Hymn the great hymns

I have been thinking with great affection lately of the hymns that I sang as a child. My youngest is just beginning to learn the great hymnody which school impresses on the primary age mind and heart, and as he bellows out “All things bright and beautiful” it leads me to wonder whether I chose hymns that reflect my spirituality, or whether my spirituality was formed under their influence?  Would I have been a different sort of Christian if I had sung different hymns?

We went swimming weekly in junior school, and as I was often ill, I would stay behind alone or with 2 or 3 others. To entertain us, the teacher would teach us hymns, and help us understand their meanings. I remember well the revelation that in “Lord of all hopefulness” balm did not mean the same as barmy! I loved the universalism of “In Christ there is no east nor west”, and the romantic valiance of the knight who won his spurs in stories of old. For many childhood years, I was that knight, gallant and brave, noble and true (though perhaps less strong on the gentle part!).

Of all the hymns that I loved as a child, it was “He who would valiant be” and “O Jesus I have promised” that really stirred me and made my eyes shine. To be honest they still do.  If you know me, then you’ll know that these hymns epitomise my ideals of faith – hard work, honesty, truth, loyalty and courage. Did these hymns choose me, already a conscientious child, or did I choose them and model my life around them?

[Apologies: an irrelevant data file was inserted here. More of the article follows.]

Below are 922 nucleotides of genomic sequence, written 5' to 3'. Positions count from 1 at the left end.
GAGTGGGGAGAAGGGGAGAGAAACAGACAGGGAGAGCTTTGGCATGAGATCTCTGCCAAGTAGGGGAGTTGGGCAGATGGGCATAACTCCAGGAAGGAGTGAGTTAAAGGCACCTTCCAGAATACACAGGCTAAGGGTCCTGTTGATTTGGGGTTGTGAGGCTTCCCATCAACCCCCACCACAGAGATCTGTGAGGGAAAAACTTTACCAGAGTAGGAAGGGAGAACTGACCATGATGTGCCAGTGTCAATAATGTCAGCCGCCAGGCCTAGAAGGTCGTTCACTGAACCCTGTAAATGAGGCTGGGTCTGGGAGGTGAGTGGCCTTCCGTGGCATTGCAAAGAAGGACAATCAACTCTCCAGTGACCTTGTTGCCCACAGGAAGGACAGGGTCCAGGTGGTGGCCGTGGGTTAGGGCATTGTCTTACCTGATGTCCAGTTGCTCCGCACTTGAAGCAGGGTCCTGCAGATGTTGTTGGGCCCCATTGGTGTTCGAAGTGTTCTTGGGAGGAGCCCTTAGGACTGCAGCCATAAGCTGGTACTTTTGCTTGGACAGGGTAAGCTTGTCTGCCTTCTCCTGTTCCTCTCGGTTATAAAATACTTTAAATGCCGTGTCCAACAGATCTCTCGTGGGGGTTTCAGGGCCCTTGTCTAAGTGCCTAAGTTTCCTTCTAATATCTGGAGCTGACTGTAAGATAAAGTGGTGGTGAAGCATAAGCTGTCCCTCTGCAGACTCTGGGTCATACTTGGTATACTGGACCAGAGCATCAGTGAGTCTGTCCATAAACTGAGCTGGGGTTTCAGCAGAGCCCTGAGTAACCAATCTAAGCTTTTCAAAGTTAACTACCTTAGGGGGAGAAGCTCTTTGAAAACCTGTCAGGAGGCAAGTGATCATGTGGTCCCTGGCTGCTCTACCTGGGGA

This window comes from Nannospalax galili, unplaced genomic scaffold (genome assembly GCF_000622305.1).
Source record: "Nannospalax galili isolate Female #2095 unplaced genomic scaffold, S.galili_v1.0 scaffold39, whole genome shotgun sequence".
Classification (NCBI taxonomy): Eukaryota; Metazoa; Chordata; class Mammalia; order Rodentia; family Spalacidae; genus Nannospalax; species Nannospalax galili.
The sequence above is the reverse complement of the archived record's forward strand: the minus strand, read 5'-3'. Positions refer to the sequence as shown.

We need to be careful about the diet of hymnody we offer children. Whether they choose me or I chose them, those childhood hymns are an integral part of my adult faith. We must not dumb our faith down in our sung worship, and leave future adults bereft of hymnody which feeds the soul, inspires the heart, and challenges the mind.

3 Replies to “Hymn the great hymns”

  1. I recently got hold of a copy of the hymnal I grew up with and I’m very glad to have done so; some I had forgotten about have turned out to be rather apt for where I am right now. But I don’t associate them with school at all: none of the schools I attended as a child had any place for hymnody except as an occasional part of Christmas concerts.

  2. My favourites too. Especially with what I’d call the ‘proper’ tune to O Jesus I have promised…. 🙂

  3. Your reference to John Bode’s hymn, “O Jesus, I Have Promised” caught my eye today. This is the 194th anniversary of his birth. And I agree we must pass on to our children (and grandchildren) something of the rich heritage we have in our hymnody. If you enjoy reading about this subject, I encourage you to drop by my daily blog on the subject, Wordwise Hymns.

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